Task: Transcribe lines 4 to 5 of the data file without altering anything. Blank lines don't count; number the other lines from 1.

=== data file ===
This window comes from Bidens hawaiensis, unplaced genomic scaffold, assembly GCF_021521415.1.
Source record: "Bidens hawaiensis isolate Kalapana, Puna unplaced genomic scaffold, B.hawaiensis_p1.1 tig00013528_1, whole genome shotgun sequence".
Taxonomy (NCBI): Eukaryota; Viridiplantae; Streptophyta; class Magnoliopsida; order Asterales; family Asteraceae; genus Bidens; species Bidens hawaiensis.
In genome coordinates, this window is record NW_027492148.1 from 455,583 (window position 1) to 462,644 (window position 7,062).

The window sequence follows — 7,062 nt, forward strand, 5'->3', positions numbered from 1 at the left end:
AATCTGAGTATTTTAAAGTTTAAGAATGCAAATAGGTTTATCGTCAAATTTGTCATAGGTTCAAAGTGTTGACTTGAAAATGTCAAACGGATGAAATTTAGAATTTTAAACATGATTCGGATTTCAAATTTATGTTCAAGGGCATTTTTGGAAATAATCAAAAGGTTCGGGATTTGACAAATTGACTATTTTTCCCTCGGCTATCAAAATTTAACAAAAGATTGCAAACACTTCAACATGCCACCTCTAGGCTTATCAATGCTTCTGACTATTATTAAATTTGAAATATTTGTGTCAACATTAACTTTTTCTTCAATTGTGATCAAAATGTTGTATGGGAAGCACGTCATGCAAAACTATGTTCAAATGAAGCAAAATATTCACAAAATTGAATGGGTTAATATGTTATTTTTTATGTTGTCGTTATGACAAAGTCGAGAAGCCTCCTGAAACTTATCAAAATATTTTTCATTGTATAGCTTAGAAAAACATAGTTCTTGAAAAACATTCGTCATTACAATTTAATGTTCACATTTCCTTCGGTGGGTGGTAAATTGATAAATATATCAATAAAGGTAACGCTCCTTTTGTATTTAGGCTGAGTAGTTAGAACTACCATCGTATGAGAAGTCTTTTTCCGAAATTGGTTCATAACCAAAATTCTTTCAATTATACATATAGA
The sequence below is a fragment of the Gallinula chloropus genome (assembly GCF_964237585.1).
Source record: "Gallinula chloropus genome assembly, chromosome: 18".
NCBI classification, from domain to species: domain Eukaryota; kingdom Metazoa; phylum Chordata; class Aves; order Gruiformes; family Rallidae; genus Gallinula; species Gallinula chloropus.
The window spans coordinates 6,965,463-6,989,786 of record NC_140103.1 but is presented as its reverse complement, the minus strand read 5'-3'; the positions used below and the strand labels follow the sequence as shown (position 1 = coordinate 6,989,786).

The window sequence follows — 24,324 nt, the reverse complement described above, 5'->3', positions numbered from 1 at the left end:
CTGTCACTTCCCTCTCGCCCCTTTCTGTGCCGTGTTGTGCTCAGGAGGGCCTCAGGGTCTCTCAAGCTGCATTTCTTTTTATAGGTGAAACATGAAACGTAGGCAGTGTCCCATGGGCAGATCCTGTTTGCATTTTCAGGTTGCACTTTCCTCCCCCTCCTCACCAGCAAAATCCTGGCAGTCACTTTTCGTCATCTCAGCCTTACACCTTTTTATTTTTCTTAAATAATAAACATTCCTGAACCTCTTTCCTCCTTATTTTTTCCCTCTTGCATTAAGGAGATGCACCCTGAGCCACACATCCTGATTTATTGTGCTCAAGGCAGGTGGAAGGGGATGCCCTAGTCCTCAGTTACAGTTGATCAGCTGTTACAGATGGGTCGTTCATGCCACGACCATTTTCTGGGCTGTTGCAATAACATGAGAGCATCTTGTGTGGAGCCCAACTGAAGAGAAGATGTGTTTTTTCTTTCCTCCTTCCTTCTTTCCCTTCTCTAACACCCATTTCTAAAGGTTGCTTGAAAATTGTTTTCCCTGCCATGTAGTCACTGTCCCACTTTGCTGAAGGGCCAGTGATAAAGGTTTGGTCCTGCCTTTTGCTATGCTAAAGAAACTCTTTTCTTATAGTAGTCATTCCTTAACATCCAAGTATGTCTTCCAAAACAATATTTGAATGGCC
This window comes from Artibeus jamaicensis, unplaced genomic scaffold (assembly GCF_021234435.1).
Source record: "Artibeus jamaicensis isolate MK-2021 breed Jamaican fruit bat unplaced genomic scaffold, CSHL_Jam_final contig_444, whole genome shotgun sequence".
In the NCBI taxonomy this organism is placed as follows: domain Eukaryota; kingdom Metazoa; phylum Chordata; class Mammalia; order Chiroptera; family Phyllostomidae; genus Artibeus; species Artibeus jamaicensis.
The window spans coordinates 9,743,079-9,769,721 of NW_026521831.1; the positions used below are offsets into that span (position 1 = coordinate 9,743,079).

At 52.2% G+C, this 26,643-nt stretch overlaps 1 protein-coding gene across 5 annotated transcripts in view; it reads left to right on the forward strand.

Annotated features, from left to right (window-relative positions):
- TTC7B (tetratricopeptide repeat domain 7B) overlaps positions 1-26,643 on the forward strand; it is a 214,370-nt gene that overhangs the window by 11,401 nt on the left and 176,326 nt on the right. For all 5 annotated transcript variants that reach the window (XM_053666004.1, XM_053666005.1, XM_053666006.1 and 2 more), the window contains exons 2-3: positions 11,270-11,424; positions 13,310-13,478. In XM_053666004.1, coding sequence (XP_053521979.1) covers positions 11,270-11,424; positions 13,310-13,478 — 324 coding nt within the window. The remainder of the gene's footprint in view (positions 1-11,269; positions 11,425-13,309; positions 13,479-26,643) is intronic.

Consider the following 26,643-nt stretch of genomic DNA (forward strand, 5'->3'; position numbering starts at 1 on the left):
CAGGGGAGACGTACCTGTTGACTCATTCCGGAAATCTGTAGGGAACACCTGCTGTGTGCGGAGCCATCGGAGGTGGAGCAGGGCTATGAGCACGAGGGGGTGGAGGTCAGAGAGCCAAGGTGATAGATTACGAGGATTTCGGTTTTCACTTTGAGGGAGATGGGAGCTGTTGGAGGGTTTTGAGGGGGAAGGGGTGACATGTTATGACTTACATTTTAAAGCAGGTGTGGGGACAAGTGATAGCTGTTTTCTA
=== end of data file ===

In genome coordinates, this window is record NW_027492148.1 from 455,583 (window position 1) to 462,644 (window position 7,062).

The window sequence follows — 7,062 nt, forward strand, 5'->3', positions numbered from 1 at the left end: